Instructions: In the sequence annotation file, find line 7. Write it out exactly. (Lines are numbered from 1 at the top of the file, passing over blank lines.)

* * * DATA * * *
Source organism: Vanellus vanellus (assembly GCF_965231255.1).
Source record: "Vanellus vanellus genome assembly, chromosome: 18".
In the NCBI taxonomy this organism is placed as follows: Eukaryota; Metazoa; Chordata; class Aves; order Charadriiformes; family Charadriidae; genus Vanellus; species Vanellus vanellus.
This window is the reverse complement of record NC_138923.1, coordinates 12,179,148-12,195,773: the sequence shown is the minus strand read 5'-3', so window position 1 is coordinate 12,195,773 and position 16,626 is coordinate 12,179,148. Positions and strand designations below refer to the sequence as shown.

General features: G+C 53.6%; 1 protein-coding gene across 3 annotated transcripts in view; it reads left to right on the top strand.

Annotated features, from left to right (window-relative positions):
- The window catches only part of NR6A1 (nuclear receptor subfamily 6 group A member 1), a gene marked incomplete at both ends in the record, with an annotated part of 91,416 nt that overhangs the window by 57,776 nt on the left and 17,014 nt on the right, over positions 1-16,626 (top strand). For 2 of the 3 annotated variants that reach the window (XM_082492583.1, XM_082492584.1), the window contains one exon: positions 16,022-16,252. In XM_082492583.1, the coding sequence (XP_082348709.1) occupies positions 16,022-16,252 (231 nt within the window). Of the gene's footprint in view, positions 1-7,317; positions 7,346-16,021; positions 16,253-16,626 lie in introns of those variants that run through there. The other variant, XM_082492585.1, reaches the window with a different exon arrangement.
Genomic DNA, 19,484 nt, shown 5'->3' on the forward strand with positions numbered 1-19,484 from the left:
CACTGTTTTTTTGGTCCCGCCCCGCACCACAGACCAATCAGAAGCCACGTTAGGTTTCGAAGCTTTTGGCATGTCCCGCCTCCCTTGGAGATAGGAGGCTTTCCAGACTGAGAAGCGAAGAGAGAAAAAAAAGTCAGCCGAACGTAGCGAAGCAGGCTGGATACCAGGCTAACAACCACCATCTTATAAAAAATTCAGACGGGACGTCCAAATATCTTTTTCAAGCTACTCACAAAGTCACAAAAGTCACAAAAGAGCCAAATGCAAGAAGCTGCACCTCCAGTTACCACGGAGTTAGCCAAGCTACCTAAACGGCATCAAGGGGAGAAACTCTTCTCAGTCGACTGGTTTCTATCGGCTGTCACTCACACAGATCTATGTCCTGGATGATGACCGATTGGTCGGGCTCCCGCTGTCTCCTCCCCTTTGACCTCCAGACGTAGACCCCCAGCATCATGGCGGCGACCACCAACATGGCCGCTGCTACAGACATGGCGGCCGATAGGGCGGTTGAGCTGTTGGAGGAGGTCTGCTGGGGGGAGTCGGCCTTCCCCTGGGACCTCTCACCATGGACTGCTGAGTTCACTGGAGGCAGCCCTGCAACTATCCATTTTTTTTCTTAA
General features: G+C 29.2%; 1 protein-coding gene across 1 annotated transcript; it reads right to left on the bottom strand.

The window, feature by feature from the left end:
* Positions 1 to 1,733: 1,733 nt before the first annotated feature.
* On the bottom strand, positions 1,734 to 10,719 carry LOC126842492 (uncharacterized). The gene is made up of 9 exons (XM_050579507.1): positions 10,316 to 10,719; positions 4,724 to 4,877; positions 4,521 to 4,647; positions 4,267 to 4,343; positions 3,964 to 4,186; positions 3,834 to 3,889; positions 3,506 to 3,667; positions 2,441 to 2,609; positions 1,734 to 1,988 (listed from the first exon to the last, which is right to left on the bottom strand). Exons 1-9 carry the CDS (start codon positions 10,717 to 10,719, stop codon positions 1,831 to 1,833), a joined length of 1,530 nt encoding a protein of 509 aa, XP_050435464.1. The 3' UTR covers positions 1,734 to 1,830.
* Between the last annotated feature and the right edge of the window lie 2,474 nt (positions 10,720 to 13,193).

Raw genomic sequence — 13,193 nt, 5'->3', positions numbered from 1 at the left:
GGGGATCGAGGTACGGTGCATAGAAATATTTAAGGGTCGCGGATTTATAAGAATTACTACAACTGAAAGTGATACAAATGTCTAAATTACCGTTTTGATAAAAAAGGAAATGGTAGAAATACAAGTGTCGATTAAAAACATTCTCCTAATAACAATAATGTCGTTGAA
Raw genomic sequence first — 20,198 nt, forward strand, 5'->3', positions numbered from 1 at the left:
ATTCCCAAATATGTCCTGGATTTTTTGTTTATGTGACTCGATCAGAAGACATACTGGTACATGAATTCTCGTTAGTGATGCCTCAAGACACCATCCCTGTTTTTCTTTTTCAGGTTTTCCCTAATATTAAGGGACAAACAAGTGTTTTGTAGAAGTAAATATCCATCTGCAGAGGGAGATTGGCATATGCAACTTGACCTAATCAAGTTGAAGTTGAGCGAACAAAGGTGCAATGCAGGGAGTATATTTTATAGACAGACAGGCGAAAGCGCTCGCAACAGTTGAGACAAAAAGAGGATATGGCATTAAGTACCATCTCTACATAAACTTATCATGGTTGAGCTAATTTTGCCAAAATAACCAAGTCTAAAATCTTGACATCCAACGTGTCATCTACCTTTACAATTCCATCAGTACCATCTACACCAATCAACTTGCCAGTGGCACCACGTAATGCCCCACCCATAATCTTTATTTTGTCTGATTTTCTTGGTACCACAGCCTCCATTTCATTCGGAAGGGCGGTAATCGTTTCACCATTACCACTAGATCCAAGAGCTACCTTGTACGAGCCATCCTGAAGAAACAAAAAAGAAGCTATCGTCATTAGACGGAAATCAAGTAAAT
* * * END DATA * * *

- The window catches only part of NR6A1 (nuclear receptor subfamily 6 group A member 1), a gene marked incomplete at both ends in the record, with an annotated part of 91,416 nt that overhangs the window by 57,776 nt on the left and 17,014 nt on the right, over positions 1-16,626 (top strand). For 2 of the 3 annotated variants that reach the window (XM_082492583.1, XM_082492584.1), the window contains one exon: positions 16,022-16,252. In XM_082492583.1, the coding sequence (XP_082348709.1) occupies positions 16,022-16,252 (231 nt within the window). Of the gene's footprint in view, positions 1-7,317; positions 7,346-16,021; positions 16,253-16,626 lie in introns of those variants that run through there. The other variant, XM_082492585.1, reaches the window with a different exon arrangement.